If ${\displaystyle (x,y)\in R}$ then we say ${\displaystyle x}$ is related to ${\displaystyle y}$ (in the sense of ${\displaystyle R}$ or by ${\displaystyle R}$) and write ${\displaystyle xRy}$.

Examples:

• Equality: ${\displaystyle xRy\iff x=y}$
• Not equal to: ${\displaystyle xRy\iff x\neq y}$ (complement of equality)
• Less than: ${\displaystyle xRy\iff x
• Less than or equal to: ${\displaystyle xRy\iff x\leq y}$
• Is contained in: ${\displaystyle xRy\iff x\in y}$
• Divides: ${\displaystyle xRy\iff y/x\in \mathbb {Z} }$ for ${\displaystyle x\in \mathbb {Z} }$

### Properties

Let ${\displaystyle R}$ be a relation on a set ${\displaystyle x}$

• Reflexive: ${\displaystyle xRx}$ for all ${\displaystyle x\in X}$
• Symmetric: ${\displaystyle xRy}$ implies ${\displaystyle yRx}$
• Antisymmetric: ${\displaystyle xRy}$ and ${\displaystyle yRx}$ cannot hold simultaneously
• Weakly antisymmetric: ${\displaystyle xRy}$ and ${\displaystyle yRx}$ imply that ${\displaystyle x=y}$
• Transitive: for all ${\displaystyle x,y,z\in X}$, ${\displaystyle xRy}$, ${\displaystyle yRz}$ imply ${\displaystyle xRz}$

### Partial Ordering

Relation ${\displaystyle R}$ on a set ${\displaystyle X}$ is a partial ordering (or partial order, or simply order) if ${\displaystyle R}$ is reflexive, weakly antisymmetric, and transitive:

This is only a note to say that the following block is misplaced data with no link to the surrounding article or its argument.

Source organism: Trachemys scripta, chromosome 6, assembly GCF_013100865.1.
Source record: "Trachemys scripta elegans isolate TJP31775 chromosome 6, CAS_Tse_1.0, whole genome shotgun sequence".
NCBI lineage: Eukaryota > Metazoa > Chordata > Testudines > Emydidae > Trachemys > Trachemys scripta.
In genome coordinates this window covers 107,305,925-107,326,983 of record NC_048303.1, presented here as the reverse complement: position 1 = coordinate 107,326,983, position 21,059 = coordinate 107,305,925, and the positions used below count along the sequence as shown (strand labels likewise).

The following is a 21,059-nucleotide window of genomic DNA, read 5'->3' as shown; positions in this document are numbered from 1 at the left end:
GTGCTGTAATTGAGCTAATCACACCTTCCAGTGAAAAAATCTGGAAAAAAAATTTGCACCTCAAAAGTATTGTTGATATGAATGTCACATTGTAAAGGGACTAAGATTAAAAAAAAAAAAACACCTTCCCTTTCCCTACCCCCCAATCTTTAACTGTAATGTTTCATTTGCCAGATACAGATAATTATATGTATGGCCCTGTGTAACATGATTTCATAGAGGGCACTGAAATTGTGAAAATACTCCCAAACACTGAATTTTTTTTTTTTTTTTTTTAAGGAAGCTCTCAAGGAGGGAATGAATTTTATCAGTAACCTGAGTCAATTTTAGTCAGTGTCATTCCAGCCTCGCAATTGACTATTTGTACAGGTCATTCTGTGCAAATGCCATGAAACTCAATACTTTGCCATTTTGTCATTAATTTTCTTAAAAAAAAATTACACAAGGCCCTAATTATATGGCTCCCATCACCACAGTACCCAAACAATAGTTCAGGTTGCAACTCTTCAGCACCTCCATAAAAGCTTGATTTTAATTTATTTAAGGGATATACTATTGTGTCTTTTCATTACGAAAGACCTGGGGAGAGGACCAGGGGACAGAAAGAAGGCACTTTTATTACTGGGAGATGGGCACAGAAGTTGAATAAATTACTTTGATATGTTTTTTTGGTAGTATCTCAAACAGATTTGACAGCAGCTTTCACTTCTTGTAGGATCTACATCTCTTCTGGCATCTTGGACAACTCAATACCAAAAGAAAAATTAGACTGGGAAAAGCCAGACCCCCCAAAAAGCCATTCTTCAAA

• ${\displaystyle xRx}$
• ${\displaystyle xRy}$ and ${\displaystyle yRx}$ imply ${\displaystyle x=y}$
• ${\displaystyle xRy}$ and ${\displaystyle yRz}$ imply ${\displaystyle xRz}$

(e.g. less than or equal to)

#### Strict Partial Ordering

A relation ${\displaystyle R}$ on a set ${\displaystyle X}$ is a strict partial order (or strict order) if ${\displaystyle R}$ is antisymmetric and transitive

• ${\displaystyle xRy}$ implies ${\displaystyle \neg (yRx)}$
• ${\displaystyle xRy}$ and ${\displaystyle yRz}$ imply ${\displaystyle xRz}$

(e.g. less than)

### Linear / Total Ordering

An order ${\displaystyle R}$ on a set ${\displaystyle X}$ is called linear (or total) if for any elements ${\displaystyle x,y\in X}$ at least one of the following statements hold:

• ${\displaystyle xRy}$
• ${\displaystyle yRx}$, or
• ${\displaystyle x=y}$
Postulate 2: There is a relation on the set of real numbers ${\displaystyle \mathbb {R} }$, denoted ${\displaystyle <}$, that is a strict linear order. Moreover, this order and arithmetic operations on ${\displaystyle \mathbb {R} }$ satisfy the following axioms:
OA. ${\displaystyle a implies ${\displaystyle a+c for all ${\displaystyle a,b,c\in \mathbb {R} }$ ${\displaystyle a and ${\displaystyle c>0}$ imply ${\displaystyle a\,c for all ${\displaystyle a,b,c\in \mathbb {R} }$ ${\displaystyle a and ${\displaystyle c<0}$ imply ${\displaystyle bc for all ${\displaystyle a,b,c\in \mathbb {R} }$ the axioms OM1 and OM2 can be replaced by a third ${\displaystyle 0 and ${\displaystyle 0 imply ${\displaystyle 0 for all ${\displaystyle a,b\in \mathbb {R} }$

#### Auxiliary notation

• ${\displaystyle a>b}$ means that ${\displaystyle b
• by ${\displaystyle a\leq b}$, we mean that ${\displaystyle a or ${\displaystyle a=b}$.
• By ${\displaystyle a, we mean that ${\displaystyle a and ${\displaystyle b

#### Properties of Linearly Ordered Fields

• ${\displaystyle a>0\implies -a<0}$
• ${\displaystyle a
• ${\displaystyle (a>0)\wedge (b<0)\implies ab<0}$
• ${\displaystyle (a<0)\wedge (b<0)\implies ab>0}$
• ${\displaystyle a\neq 0\implies a^{2}>0}$ (where ${\displaystyle a^{2}=a\cdot a}$)
• ${\displaystyle 0<1}$
• ${\displaystyle (0
• ${\displaystyle 0b^{-1}>0}$